(12/20/12) - How is your hearing? When most of us think about having a hearing
problem, we imagine not being able to hear, but what if you heard too much?
It happened to the woman you are about to meet - Kerry Aitken. And it made her life nearly unbearable. Imagine hearing your own heartbeat pounding inside your head, your own voice echoing. Imagine every sound you make, every sound you hear - amplified!
Kerry says that was her life. "My whole world just changed. I had no control over myself anymore."
For nine months, Terry suffered from dizziness, nausea and depression. Doctors did not know why. She was even told to see a psychiatrist.
"It was way too much for her to handle," her husband said.
"She was pretty beaten down. She had lost a lot of weight," says Kerry's neck surgeon, Dr. Quinton Gopen.
Gopen, of UCLA, pinpointed the problem inside Kerry's ear. "The problem that Kerry had was at the top of this balance chamber here, the superior canal, a little opening in the bone formed."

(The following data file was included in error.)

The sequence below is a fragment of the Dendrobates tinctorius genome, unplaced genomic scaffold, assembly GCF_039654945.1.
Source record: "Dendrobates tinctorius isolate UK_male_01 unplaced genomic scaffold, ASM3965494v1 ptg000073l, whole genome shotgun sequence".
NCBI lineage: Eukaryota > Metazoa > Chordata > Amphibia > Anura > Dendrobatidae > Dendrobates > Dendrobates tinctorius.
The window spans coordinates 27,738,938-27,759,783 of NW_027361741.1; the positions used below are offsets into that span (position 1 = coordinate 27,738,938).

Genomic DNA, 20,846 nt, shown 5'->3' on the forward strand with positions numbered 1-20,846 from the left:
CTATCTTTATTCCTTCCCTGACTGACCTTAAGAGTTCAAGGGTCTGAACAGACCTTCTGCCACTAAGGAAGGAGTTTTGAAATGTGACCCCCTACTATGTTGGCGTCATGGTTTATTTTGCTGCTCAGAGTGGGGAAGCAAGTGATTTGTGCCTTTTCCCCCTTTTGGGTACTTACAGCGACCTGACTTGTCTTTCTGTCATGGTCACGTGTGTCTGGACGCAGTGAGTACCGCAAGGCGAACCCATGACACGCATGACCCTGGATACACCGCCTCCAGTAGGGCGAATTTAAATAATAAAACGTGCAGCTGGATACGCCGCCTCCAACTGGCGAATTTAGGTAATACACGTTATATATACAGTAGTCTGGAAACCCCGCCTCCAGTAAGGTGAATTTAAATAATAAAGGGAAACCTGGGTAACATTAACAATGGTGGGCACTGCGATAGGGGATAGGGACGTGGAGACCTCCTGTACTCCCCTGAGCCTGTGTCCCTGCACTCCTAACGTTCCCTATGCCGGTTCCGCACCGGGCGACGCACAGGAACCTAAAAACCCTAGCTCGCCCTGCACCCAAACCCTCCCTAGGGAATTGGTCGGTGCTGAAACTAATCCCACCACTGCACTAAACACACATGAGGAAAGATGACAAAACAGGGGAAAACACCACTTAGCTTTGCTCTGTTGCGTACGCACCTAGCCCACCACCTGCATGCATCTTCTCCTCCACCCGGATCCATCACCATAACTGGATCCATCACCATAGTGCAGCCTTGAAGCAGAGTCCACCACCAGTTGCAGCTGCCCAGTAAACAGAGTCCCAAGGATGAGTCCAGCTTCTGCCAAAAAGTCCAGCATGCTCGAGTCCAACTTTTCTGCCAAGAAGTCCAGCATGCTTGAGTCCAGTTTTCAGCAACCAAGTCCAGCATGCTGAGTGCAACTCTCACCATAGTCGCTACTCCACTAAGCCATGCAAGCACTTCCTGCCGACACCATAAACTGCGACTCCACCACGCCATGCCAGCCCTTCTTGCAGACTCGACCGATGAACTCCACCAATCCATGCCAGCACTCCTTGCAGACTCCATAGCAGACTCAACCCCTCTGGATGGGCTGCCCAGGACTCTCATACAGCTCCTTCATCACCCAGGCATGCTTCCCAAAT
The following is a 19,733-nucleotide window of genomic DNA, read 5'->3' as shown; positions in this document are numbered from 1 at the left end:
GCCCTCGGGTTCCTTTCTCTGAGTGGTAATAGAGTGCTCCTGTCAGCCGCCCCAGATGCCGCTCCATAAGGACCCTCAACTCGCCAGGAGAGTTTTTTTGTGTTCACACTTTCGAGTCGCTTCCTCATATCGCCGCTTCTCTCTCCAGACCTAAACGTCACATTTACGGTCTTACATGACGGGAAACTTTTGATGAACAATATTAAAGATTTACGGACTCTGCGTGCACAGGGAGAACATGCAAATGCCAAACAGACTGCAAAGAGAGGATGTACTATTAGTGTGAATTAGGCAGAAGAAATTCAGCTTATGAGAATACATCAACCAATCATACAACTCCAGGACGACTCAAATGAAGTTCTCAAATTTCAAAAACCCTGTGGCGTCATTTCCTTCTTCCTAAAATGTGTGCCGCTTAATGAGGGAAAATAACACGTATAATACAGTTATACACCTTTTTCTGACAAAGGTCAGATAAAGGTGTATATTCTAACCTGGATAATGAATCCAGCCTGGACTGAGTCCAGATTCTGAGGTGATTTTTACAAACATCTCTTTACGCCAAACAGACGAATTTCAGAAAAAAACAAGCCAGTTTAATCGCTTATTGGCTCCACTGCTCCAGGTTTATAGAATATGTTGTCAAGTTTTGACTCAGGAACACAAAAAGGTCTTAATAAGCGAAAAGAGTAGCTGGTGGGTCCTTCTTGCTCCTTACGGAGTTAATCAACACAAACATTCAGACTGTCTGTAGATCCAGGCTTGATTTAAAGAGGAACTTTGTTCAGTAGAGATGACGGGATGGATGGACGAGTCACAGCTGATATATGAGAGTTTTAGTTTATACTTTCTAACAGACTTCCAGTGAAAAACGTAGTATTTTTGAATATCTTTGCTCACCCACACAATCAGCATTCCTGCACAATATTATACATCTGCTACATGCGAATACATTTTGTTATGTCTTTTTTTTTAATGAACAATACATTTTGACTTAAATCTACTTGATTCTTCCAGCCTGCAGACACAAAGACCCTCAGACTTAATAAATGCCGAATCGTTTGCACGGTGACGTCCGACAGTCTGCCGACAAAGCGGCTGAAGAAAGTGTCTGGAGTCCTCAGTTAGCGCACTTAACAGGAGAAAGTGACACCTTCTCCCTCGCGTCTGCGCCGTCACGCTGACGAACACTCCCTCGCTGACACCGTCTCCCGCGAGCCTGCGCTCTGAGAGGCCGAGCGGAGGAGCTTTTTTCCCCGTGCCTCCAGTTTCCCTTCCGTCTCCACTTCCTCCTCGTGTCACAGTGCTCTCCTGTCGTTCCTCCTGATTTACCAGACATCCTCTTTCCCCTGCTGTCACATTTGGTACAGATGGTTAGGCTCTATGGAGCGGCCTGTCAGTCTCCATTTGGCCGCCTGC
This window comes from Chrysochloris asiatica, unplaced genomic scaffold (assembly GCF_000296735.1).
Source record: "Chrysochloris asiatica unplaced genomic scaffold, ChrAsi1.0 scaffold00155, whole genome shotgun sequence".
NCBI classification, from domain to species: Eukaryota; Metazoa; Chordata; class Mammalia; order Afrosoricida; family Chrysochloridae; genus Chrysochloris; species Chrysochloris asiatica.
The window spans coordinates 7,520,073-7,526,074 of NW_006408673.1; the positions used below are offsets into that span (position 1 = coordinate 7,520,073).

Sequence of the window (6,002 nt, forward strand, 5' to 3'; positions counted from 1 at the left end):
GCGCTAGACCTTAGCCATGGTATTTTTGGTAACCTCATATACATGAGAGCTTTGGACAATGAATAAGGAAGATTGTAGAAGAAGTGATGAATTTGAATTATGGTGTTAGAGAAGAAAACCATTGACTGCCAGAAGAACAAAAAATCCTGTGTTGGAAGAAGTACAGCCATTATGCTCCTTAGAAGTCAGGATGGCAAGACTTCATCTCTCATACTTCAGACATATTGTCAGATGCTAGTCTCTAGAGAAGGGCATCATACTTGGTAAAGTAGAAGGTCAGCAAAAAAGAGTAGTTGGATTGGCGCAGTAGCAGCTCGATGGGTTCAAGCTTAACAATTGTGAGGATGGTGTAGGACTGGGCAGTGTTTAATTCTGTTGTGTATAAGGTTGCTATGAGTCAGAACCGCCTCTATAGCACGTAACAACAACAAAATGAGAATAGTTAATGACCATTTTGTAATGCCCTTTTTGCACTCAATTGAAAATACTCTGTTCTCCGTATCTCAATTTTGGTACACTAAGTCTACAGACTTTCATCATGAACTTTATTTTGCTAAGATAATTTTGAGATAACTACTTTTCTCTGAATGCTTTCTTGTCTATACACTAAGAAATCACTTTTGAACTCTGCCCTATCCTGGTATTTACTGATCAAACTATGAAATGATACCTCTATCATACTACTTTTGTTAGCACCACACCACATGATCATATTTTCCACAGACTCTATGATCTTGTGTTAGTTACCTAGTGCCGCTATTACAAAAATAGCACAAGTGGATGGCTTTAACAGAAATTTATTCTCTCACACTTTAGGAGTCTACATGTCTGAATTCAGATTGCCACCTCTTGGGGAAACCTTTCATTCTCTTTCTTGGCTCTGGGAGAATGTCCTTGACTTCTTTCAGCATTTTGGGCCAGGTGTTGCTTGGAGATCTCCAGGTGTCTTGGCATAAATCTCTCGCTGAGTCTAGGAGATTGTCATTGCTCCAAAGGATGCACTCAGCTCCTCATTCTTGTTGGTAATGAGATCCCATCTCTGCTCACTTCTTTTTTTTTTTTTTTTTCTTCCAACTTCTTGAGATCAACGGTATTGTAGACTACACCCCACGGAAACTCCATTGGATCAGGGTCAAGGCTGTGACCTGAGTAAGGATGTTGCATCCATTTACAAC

Dr. Gopen opened Kerry's skull, moved the brain to get to her ear and filled the two millimeter hole with a bone wax, lined the area with muscle, and covered it with a tiny piece of bone from her skull.
"People wake up in tears, not from pain, but from joy because the noise is gone immediately after surgery," Gopen says.
And that is exactly what happened with Kerry. "The first thing I did not hear was that wonderful heart beating. I was so happy."
Kerry's problem is called Superior Canal Dehiscence. The condition wasn't discovered until 1998 and it's just beginning to be taught to students in medical schools.
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